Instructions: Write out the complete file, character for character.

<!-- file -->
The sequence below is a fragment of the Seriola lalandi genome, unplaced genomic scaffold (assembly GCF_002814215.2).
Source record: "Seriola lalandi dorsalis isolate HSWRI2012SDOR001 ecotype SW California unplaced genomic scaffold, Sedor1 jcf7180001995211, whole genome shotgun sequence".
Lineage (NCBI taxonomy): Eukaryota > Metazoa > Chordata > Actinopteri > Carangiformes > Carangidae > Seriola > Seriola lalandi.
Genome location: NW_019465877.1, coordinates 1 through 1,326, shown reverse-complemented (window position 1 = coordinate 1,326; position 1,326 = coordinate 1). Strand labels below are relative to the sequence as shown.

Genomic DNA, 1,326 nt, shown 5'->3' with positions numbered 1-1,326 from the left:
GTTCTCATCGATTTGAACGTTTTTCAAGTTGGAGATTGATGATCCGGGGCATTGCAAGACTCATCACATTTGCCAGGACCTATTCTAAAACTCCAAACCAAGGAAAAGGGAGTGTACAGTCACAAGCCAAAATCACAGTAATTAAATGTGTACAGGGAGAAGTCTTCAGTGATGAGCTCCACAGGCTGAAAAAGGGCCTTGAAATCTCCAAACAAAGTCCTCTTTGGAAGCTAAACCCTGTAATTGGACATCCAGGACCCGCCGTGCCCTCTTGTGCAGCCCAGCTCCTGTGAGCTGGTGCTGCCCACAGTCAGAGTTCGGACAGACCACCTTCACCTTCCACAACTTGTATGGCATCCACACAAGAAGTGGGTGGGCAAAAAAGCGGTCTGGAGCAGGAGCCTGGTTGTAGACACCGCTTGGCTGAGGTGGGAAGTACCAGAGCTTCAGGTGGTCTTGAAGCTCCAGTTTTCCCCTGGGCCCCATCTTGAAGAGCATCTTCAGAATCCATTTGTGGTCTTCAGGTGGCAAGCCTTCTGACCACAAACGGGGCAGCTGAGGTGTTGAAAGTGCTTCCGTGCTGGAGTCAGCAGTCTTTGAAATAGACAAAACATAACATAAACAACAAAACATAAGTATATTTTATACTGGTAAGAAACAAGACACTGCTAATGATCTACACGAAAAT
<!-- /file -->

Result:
The sequence below is a fragment of the Seriola lalandi genome, unplaced genomic scaffold (assembly GCF_002814215.2).
Source record: "Seriola lalandi dorsalis isolate HSWRI2012SDOR001 ecotype SW California unplaced genomic scaffold, Sedor1 jcf7180001995211, whole genome shotgun sequence".
Lineage (NCBI taxonomy): Eukaryota > Metazoa > Chordata > Actinopteri > Carangiformes > Carangidae > Seriola > Seriola lalandi.
Genome location: NW_019465877.1, coordinates 1 through 1,326, shown reverse-complemented (window position 1 = coordinate 1,326; position 1,326 = coordinate 1). Strand labels below are relative to the sequence as shown.

Genomic DNA, 1,326 nt, shown 5'->3' with positions numbered 1-1,326 from the left:
GTTCTCATCGATTTGAACGTTTTTCAAGTTGGAGATTGATGATCCGGGGCATTGCAAGACTCATCACATTTGCCAGGACCTATTCTAAAACTCCAAACCAAGGAAAAGGGAGTGTACAGTCACAAGCCAAAATCACAGTAATTAAATGTGTACAGGGAGAAGTCTTCAGTGATGAGCTCCACAGGCTGAAAAAGGGCCTTGAAATCTCCAAACAAAGTCCTCTTTGGAAGCTAAACCCTGTAATTGGACATCCAGGACCCGCCGTGCCCTCTTGTGCAGCCCAGCTCCTGTGAGCTGGTGCTGCCCACAGTCAGAGTTCGGACAGACCACCTTCACCTTCCACAACTTGTATGGCATCCACACAAGAAGTGGGTGGGCAAAAAAGCGGTCTGGAGCAGGAGCCTGGTTGTAGACACCGCTTGGCTGAGGTGGGAAGTACCAGAGCTTCAGGTGGTCTTGAAGCTCCAGTTTTCCCCTGGGCCCCATCTTGAAGAGCATCTTCAGAATCCATTTGTGGTCTTCAGGTGGCAAGCCTTCTGACCACAAACGGGGCAGCTGAGGTGTTGAAAGTGCTTCCGTGCTGGAGTCAGCAGTCTTTGAAATAGACAAAACATAACATAAACAACAAAACATAAGTATATTTTATACTGGTAAGAAACAAGACACTGCTAATGATCTACACGAAAAT